Fluidized-bed bioreactors are directly linked to the use of biocatalysts (cells or enzymes) for transformations in an immobilized form. The solid particles of the immobilized biocatalyst are maintained in fluidization by means of the circulation of a fluid phase (either liquid, gas, or a mixture of both) that compensates their weight. In this way, good liquid mixing and mass transfer between the solid and the liquid phases can be obtained with low attrition. Also, fluidized-bed bioreactors can accommodate a gas phase and can be used to feed solids in suspension. High productivities can be achieved in these systems, but their hy-drodynamic complexity and operational stability have to be well defined for a proper operation.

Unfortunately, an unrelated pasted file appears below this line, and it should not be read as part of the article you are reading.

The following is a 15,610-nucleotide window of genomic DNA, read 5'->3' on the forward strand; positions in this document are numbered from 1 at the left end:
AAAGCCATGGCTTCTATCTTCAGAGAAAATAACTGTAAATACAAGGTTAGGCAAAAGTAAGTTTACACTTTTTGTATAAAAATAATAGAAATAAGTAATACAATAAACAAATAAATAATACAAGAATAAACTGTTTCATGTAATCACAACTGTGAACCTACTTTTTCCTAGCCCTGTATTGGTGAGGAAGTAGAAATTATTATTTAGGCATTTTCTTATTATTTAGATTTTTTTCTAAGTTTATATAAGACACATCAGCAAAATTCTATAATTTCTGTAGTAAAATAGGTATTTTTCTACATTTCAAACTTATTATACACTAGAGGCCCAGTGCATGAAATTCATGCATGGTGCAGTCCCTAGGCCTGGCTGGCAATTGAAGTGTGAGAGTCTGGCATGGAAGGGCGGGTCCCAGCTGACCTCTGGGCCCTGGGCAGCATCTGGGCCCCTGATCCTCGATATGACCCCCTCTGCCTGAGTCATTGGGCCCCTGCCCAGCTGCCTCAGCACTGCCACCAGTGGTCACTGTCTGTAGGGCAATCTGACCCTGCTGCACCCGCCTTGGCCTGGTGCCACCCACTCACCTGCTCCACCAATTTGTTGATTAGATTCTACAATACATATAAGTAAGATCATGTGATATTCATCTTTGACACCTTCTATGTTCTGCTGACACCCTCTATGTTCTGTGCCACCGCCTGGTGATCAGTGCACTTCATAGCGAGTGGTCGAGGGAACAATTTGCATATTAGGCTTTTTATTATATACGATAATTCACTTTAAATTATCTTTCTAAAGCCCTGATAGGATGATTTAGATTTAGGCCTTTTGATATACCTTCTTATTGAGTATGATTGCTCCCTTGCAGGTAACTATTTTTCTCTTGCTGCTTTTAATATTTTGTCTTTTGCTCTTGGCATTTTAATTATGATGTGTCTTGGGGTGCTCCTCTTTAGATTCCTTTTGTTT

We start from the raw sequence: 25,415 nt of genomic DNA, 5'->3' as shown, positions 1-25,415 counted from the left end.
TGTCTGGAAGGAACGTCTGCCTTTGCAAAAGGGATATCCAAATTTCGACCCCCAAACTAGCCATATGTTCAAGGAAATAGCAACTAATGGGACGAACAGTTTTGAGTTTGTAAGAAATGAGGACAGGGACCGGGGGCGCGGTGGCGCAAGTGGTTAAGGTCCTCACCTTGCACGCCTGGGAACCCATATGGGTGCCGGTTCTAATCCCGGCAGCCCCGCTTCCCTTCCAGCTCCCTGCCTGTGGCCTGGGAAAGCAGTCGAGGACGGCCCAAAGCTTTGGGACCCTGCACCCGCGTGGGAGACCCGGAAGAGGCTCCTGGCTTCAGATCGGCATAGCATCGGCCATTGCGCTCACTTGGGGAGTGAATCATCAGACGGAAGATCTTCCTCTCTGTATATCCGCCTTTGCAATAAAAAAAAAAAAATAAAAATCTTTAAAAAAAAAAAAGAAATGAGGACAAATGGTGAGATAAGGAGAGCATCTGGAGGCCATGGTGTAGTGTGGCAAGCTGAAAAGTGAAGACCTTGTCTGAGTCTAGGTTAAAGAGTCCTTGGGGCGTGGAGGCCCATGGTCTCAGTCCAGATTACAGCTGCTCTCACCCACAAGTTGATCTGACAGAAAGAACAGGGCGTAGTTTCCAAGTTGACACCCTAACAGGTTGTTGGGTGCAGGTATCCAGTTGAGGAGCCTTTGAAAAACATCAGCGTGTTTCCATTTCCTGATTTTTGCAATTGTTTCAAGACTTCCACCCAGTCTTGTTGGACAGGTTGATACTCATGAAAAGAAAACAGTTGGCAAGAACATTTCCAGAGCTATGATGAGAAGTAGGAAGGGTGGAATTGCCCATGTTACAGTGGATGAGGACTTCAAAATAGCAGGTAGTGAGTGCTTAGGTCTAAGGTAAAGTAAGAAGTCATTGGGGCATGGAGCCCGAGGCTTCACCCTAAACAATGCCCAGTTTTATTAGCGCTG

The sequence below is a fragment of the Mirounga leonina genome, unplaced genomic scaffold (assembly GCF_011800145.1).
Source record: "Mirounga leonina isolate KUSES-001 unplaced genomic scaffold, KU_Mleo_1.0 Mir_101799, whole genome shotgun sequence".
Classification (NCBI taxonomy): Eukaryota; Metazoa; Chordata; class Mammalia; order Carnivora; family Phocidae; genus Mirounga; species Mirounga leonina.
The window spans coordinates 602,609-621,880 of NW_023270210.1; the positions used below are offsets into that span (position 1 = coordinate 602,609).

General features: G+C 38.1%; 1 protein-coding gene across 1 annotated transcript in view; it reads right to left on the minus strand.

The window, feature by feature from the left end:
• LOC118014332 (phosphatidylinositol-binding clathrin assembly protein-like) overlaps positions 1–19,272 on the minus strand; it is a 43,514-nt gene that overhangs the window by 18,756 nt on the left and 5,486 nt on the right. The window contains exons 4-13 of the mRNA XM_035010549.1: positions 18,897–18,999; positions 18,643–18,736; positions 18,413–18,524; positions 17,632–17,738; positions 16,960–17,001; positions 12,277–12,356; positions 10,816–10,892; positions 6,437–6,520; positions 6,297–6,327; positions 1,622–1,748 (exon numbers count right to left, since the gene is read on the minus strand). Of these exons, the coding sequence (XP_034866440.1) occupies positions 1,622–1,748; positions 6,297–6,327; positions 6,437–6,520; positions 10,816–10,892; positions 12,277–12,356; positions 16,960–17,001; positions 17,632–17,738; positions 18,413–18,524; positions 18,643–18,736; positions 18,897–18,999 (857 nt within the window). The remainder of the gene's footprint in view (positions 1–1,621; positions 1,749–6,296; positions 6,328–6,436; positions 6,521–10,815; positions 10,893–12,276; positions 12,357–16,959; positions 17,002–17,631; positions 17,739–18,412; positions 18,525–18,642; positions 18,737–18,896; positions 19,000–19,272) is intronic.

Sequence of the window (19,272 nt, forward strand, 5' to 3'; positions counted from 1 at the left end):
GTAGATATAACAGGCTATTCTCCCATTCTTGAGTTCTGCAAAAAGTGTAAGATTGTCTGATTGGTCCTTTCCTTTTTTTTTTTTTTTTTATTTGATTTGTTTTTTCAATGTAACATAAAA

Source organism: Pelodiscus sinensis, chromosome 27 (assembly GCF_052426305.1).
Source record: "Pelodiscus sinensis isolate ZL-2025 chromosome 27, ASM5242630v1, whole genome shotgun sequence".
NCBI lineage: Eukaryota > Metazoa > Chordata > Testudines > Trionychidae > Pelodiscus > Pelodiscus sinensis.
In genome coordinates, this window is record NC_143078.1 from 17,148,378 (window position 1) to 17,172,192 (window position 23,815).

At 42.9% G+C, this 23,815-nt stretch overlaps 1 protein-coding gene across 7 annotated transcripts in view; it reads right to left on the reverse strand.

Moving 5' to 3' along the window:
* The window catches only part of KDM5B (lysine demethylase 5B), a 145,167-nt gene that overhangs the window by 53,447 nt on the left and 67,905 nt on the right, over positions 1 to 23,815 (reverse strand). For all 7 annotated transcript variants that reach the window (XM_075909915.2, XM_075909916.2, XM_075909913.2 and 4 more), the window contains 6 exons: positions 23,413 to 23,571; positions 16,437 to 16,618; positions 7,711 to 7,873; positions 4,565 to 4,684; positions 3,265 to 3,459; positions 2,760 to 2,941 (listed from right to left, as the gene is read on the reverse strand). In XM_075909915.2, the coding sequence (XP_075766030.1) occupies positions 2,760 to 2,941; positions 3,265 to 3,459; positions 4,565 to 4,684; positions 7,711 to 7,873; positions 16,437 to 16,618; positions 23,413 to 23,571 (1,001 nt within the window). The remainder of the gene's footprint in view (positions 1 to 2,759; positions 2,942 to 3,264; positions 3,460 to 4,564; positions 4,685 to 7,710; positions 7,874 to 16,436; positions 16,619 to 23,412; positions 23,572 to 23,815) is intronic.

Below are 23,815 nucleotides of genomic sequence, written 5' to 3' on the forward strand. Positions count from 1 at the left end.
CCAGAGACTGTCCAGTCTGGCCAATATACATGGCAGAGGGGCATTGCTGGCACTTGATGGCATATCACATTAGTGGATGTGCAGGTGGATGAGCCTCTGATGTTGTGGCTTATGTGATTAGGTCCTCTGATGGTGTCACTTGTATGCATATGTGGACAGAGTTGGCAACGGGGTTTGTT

The term fluidized-bed is used to define those physical systems composed of a solid phase in the form of individual particles that move within a fluid phase and are not in continuous contact with each other. Fluidization of the solid particles is reached when the flow of fluid through the bed is high enough to compensate their weight. On the other hand, in order to be kept in the fluidized-bed reactor and not be washed out (elutriated), the superficial velocity of the fluid in the bed (that is, the ratio between the flow rate and the bed cross-sectional area) has to be lower than the settling velocity of the particles. These two extreme situations are outlined in Figure 1. When the flow rate of a fluid through a packed bed of solid particles steadily increases, the pressure drop increases proportionally to the flow rate, as long as the bed height remains constant. When the drag force of the fluid equilibrates the weight of

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